Notable Cases


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R v FB

Client was seen leaving a bar with two females, get into a car and drive off. There was no indicia of impairment alleged on clients driving. Police pulled the car over to check for sobriety. Police alleged a strong odour of alcohol coming from the vehicle. Client explain that one of the females who had been drinking had spilled a drink on his shirt which was evidenced by what he was wearing. He did not exhibit any other indicia of impairment. Client refused to provide a breath sample. We successfully argued a s.9 and 10(a) and 10(b) Charter application in this refuse to provide breath sample case. Client testified on both the Charter and trial proper on the above and was found to be credible. After a R v WD assessment in conjunction with the Charter violations and inconsistencies in the two arresting officers testimony advanced, client was acquitted.

R v FN

Client was charged with Mischief over $5000 and Theft Over $5000 as a result of an alleged jewelry store theft. There was damage alleged to a high-end safe, walls, and entrance way. There was surveillance video and some of the jewelry was recovered in a vehicle. The proceedings were stayed against the client as a result of a Charter application because the police breached the client’s rights to be secure against unreasonable search and seizure as well as his rights to counsel.

R v AG

Client was charged impaired driving and driving with a blood alcohol concentration over 80 mg/ml. He was stopped by police on his way home and breathalyzed. At the station, his readings were 177 mg and 175 mg. We went to trial and argued that the client’s section 7 Charter rights were breached because police pulled him over for no other reason than the colour of his skin. Through diligent disclosure review we discovered racially charged conversations between the police officers and disciplinary reports for one of the officers. The evidence against the client was excluded and he was found not guilty at trial.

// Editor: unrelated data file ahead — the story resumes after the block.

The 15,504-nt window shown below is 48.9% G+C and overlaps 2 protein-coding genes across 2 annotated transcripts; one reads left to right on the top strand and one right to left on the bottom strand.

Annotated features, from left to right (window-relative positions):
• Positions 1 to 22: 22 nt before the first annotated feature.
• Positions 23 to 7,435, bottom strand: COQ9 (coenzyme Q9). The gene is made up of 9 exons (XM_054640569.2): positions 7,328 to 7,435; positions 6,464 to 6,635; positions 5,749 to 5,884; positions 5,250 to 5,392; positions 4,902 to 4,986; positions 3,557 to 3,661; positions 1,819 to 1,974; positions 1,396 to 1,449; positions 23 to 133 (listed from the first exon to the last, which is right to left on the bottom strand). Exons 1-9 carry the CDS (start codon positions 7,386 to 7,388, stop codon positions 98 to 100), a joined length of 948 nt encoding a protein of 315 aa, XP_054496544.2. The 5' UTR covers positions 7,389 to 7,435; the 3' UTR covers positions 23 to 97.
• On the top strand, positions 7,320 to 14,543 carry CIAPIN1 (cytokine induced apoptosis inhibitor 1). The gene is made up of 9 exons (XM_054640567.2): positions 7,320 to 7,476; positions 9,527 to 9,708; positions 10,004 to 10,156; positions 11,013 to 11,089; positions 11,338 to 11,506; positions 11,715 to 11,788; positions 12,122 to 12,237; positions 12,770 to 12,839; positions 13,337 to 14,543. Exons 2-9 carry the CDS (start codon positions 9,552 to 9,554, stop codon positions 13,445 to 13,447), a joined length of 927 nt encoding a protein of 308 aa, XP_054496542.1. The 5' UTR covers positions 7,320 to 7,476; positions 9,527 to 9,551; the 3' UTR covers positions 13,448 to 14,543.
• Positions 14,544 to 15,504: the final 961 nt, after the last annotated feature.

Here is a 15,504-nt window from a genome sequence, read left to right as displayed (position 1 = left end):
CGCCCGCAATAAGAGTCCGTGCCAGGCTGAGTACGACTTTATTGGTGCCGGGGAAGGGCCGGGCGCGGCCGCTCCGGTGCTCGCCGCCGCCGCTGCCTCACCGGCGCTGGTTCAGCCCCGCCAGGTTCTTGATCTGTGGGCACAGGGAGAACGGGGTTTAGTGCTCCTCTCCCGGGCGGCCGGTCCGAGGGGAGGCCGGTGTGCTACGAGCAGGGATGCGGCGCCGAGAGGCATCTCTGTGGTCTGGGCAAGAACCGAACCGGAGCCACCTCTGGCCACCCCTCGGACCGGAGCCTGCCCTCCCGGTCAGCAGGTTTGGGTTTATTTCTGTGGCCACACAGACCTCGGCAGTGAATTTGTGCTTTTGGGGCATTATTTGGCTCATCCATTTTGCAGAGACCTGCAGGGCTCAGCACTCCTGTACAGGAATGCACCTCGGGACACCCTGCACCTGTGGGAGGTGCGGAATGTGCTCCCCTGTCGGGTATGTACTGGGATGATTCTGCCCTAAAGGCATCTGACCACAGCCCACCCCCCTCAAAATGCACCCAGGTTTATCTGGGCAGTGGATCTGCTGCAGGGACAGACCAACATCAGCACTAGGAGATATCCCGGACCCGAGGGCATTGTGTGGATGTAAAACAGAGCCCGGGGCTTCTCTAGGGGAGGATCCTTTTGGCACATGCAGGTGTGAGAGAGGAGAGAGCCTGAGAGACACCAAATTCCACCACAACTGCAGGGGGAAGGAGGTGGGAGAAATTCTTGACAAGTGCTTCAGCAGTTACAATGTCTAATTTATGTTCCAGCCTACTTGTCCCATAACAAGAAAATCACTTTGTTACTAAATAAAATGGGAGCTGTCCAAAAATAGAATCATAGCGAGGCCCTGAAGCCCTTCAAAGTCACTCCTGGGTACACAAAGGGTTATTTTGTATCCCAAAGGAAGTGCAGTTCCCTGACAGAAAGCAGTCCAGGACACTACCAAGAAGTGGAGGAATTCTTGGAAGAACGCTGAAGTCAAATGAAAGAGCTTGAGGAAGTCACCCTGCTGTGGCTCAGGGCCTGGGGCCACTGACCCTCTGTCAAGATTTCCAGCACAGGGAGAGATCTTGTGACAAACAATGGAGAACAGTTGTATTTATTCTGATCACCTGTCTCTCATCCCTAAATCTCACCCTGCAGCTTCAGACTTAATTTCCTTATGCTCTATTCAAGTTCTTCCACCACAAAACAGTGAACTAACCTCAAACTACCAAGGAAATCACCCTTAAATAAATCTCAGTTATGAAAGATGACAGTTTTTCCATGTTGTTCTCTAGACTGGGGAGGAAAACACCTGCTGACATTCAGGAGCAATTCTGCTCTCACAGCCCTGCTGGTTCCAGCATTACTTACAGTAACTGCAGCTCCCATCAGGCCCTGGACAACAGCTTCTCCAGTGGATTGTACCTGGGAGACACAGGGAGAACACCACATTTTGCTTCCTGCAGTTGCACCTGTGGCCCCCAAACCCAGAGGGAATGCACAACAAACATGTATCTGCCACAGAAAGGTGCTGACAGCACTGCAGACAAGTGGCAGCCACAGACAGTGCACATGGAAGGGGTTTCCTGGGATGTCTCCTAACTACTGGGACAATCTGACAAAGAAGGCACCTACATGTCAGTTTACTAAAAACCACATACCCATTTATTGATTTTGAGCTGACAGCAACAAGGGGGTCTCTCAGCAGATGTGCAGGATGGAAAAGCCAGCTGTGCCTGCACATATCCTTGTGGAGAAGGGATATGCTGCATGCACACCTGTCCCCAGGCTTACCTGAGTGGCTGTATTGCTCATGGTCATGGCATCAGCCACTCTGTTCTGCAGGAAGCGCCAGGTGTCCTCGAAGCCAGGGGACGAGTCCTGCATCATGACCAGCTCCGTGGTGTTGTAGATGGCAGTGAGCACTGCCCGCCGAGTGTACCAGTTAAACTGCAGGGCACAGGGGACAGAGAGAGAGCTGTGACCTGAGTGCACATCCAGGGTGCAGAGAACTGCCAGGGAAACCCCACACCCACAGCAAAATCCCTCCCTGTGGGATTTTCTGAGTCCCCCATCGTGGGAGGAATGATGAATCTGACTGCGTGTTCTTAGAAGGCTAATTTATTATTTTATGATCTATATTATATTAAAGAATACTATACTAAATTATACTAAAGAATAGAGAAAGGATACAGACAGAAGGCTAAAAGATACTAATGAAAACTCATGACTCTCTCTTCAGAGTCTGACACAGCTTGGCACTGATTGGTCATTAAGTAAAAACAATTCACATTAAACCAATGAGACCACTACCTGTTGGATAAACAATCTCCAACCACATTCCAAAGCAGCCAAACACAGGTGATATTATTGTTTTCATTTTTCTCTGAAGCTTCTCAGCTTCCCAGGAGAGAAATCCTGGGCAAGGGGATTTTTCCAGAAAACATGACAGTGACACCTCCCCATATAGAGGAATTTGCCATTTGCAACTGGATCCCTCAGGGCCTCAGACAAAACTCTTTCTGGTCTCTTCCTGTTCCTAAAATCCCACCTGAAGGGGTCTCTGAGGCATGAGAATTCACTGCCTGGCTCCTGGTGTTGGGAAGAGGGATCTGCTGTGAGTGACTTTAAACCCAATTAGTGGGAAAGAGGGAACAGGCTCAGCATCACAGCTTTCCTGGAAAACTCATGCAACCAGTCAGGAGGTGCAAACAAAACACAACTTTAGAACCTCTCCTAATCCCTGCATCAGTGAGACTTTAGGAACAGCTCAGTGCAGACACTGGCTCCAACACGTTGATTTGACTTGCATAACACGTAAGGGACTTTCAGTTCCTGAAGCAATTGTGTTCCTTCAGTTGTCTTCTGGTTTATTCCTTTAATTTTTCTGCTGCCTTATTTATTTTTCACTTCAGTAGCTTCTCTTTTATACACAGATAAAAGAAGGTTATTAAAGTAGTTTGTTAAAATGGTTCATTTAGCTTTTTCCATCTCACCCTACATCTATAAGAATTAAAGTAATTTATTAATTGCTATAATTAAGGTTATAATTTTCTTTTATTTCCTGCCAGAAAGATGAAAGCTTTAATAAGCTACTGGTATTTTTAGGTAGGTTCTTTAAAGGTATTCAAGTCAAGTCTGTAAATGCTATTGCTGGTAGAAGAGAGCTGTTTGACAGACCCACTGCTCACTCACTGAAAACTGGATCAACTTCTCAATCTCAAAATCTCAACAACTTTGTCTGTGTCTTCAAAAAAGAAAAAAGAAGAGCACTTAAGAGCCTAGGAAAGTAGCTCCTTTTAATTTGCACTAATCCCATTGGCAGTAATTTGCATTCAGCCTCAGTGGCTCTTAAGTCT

R v MC

Client was charged with attempt murder and numerous firearm offences for a shooting that took place at the entrance of a mall where several shots were fired. Client was charged as youth and identification was the main issue. We persistently requested disclosure which we did not receive, and the first trial date had to be adjourned due to state conduct and ongoing investigation to strengthen their case. We successfully argued a Charter s. 11(b) delay application for a youth attempt murder case. All charges stayed at 17 months and 27 days (under the presumptive ceiling).

R v HH

Client’s house was raided by police with a search warrant where over a kilo of cocaine was found. Upon review of the police application for a search warrant, we were able to determine that the police officers had been less than full, fair, and frank in their application, resulting in a violation of our client’s s. 8 Charter right to be free from unreasonable search and seizure. We argued that the information the justice relied on to grant the search warrant was structured by the police to mislead. The judge hearing the case agreed, excluded the drugs, and acquitted our client.

R v BN

Client stopped in a vehicle for speeding, although no speed readings were provided, and no speed ticket was issued. Both the client and driver were Black. The car was searched by police and a large quantity of fentanyl was found in the trunk. We filed an application alleging the stop was arbitrary and in violation of the rights guaranteed to our client under s. 9 of the Charter of Rights. We also argued that the stop was influenced by the race of the occupants. Upon requesting disclosure of the radio communications the officer had with the dispatch prior to, and during the initial stop, we were provided with pages of redacted discussions. On the eve of filing an application to remove the redactions which dealt directly with the vehicle stop, the Crown withdrew all charges against both clients.